UB Infectious Disease Expert Discusses Salmonella Poisoning and How to Prevent Contamination, Especially When Grilling

Release Date: August 5, 2011 This content is archived.


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Individuals with specific diseases or taking specific drugs are more at risk from salmonella poisoning, says UB infectious disease expert Thomas Russo.

BUFFALO, N. Y. -- In light of the recall of 36 million pounds of ground turkey due to reports of salmonella poisoning in 26 states including New York, a University at Buffalo infectious disease expert offers some useful advice, including tips for those contemplating an outdoor barbecue this weekend.

"In most individuals who are healthy, the illness that salmonella causes will be self-limiting, meaning it will resolve on its own without any treatment," says Thomas A. Russo, MD, professor in the Department of Medicine at the UB School of Medicine and Biomedical Sciences and head of the department's Infectious Disease Division. "If you are healthy and you become sick from salmonella, you will experience diarrhea, you may run a low-grade fever and you may feel lethargic for a few days but you will improve fairly quickly without any lasting effects."

However, he cautions, people whose immune systems are compromised for very specific reasons, can become much sicker from salmonella poisoning.

"Anyone who is taking steroids, individuals on certain cancer chemotherapies, transplant recipients on immunosuppressive drugs, those with sickle-cell disease, anyone infected with HIV/AIDS, people with certain rheumatologic conditions that are on biologic modulates such as TNF-alpha inhibitors as well as newborns and those older than 70 years old would be at increased risk and should take extra precautions not to become infected by salmonella," Russo says.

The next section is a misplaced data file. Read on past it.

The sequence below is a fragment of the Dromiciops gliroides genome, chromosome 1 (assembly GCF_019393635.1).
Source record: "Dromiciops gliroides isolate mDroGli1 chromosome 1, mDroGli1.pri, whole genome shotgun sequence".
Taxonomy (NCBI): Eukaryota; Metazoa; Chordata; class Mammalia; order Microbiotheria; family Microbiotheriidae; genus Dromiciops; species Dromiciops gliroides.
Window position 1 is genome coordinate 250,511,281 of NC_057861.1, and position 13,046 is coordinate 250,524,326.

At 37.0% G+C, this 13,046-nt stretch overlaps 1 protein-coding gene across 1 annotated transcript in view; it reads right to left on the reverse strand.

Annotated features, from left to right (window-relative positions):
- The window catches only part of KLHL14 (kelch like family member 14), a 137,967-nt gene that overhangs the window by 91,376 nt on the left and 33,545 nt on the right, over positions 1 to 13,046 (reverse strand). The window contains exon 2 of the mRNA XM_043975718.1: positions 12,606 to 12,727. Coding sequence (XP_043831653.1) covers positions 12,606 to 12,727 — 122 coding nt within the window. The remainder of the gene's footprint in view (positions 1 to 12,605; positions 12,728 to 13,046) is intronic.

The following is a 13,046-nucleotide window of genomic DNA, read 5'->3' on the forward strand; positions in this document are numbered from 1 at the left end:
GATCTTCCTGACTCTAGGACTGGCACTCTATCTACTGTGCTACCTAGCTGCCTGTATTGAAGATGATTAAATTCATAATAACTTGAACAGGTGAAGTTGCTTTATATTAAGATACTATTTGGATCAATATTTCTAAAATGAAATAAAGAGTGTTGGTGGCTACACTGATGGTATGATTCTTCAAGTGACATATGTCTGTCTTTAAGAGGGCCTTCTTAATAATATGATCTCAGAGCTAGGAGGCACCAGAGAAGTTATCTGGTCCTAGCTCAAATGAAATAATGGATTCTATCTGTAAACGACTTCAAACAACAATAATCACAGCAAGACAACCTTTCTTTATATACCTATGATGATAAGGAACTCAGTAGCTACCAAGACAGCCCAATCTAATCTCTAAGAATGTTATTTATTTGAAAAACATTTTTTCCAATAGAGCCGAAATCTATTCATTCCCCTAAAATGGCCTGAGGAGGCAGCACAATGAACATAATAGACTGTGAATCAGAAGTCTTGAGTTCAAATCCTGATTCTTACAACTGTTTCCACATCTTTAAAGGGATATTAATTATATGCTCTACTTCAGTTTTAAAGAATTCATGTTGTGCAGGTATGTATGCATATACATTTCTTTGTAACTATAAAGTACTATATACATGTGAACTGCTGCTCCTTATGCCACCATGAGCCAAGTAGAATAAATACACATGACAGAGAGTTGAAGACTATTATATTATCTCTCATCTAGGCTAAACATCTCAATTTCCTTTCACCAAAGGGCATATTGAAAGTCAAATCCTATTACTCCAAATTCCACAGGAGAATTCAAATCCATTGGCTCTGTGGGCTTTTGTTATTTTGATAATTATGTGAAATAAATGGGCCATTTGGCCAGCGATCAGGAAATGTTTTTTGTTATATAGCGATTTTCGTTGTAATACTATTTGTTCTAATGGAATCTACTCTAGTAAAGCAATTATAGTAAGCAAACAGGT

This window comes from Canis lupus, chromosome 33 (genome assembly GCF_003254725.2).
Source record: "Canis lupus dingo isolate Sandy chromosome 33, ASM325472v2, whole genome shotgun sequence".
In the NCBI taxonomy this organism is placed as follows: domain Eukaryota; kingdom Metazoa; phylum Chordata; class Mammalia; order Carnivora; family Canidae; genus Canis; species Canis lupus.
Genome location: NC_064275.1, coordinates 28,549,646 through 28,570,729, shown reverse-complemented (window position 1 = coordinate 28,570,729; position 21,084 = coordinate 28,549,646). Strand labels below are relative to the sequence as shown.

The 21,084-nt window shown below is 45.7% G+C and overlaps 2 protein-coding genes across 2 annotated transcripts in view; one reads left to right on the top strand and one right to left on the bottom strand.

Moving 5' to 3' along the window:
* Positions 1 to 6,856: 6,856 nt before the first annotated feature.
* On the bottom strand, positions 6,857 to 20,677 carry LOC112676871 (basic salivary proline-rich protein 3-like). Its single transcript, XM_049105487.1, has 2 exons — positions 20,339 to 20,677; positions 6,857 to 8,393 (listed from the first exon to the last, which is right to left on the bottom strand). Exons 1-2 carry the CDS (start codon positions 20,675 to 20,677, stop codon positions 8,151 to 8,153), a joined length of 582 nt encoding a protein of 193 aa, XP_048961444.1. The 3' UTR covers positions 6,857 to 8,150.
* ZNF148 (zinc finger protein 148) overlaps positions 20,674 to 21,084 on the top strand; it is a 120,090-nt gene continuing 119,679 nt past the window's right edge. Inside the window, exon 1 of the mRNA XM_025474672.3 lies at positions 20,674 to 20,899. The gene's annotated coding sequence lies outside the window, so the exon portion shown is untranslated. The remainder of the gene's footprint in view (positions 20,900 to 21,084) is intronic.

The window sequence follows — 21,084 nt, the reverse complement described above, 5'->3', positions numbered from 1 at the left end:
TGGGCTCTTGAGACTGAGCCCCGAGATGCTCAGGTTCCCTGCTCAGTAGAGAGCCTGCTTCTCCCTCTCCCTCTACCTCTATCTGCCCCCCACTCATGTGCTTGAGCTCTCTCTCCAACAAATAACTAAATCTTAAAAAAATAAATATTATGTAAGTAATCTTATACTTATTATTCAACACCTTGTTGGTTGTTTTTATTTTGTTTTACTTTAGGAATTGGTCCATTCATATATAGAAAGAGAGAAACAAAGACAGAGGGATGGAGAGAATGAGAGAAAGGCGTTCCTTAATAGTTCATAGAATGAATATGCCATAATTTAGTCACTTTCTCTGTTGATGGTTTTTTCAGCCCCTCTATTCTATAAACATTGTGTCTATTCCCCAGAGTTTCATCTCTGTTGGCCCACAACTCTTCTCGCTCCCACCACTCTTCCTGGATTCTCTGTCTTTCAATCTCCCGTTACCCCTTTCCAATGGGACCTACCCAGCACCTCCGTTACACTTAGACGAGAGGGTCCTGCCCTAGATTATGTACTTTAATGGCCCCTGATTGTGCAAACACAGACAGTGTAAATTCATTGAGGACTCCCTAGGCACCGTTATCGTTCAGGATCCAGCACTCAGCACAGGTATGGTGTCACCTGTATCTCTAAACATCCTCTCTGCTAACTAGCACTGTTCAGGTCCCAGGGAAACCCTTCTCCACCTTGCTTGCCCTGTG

He says that there are some easy, surefire ways to avoid contamination especially for anyone who grills ground beef or turkey:

"If someone is grilling turkey or beef burgers, they'll often make the raw patty, bring it out to the grill on a plate, grill it, and then slap it on the same plate once it's cooked," Russo says.

"Since it's often the guys in the family who are doing the grillwork, this message is for them: put the cooked patties on a clean plate, otherwise you run the risk of contaminating the cooked burgers," he says.

Russo adds that any time someone is making patties out of raw meat, they also need to wash their hands well and any surfaces they have touched. The best way to wash down kitchen surfaces, he says, is with a solution of 1 tablespoon of bleach with one gallon of water.

He adds that if the ground turkey is cooked to 160-165 F, which should result in the juices "running clear" and no pink meat, then the infectious risk should be eliminated.

The University at Buffalo is a premier research-intensive public university, a flagship institution in the State University of New York system and its largest and most comprehensive campus. UB's more than 28,000 students pursue their academic interests through more than 300 undergraduate, graduate and professional degree programs. Founded in 1846, the University at Buffalo is a member of the Association of American Universities.

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